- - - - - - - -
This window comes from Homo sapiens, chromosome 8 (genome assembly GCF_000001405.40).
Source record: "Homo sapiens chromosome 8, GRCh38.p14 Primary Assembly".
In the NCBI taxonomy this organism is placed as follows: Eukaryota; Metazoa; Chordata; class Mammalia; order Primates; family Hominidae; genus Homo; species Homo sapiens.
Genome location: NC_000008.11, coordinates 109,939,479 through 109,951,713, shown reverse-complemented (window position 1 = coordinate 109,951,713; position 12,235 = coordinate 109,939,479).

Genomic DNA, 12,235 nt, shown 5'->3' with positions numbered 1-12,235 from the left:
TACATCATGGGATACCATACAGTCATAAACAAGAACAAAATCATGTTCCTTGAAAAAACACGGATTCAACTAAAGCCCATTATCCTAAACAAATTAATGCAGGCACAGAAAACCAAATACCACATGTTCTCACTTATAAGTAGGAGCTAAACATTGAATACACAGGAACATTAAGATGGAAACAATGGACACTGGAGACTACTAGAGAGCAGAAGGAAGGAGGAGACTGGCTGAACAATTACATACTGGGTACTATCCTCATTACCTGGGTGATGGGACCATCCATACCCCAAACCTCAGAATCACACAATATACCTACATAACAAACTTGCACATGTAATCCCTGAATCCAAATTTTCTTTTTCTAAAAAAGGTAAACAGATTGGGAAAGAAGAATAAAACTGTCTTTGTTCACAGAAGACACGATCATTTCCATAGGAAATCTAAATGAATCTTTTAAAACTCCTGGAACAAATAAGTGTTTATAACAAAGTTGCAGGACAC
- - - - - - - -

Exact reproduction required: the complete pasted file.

This window comes from Homo sapiens, chromosome 8 (genome assembly GCF_000001405.40).
Source record: "Homo sapiens chromosome 8, GRCh38.p14 Primary Assembly".
In the NCBI taxonomy this organism is placed as follows: Eukaryota; Metazoa; Chordata; class Mammalia; order Primates; family Hominidae; genus Homo; species Homo sapiens.
Genome location: NC_000008.11, coordinates 109,939,479 through 109,951,713, shown reverse-complemented (window position 1 = coordinate 109,951,713; position 12,235 = coordinate 109,939,479).

Genomic DNA, 12,235 nt, shown 5'->3' with positions numbered 1-12,235 from the left:
TACATCATGGGATACCATACAGTCATAAACAAGAACAAAATCATGTTCCTTGAAAAAACACGGATTCAACTAAAGCCCATTATCCTAAACAAATTAATGCAGGCACAGAAAACCAAATACCACATGTTCTCACTTATAAGTAGGAGCTAAACATTGAATACACAGGAACATTAAGATGGAAACAATGGACACTGGAGACTACTAGAGAGCAGAAGGAAGGAGGAGACTGGCTGAACAATTACATACTGGGTACTATCCTCATTACCTGGGTGATGGGACCATCCATACCCCAAACCTCAGAATCACACAATATACCTACATAACAAACTTGCACATGTAATCCCTGAATCCAAATTTTCTTTTTCTAAAAAAGGTAAACAGATTGGGAAAGAAGAATAAAACTGTCTTTGTTCACAGAAGACACGATCATTTCCATAGGAAATCTAAATGAATCTTTTAAAACTCCTGGAACAAATAAGTGTTTATAACAAAGTTGCAGGACAC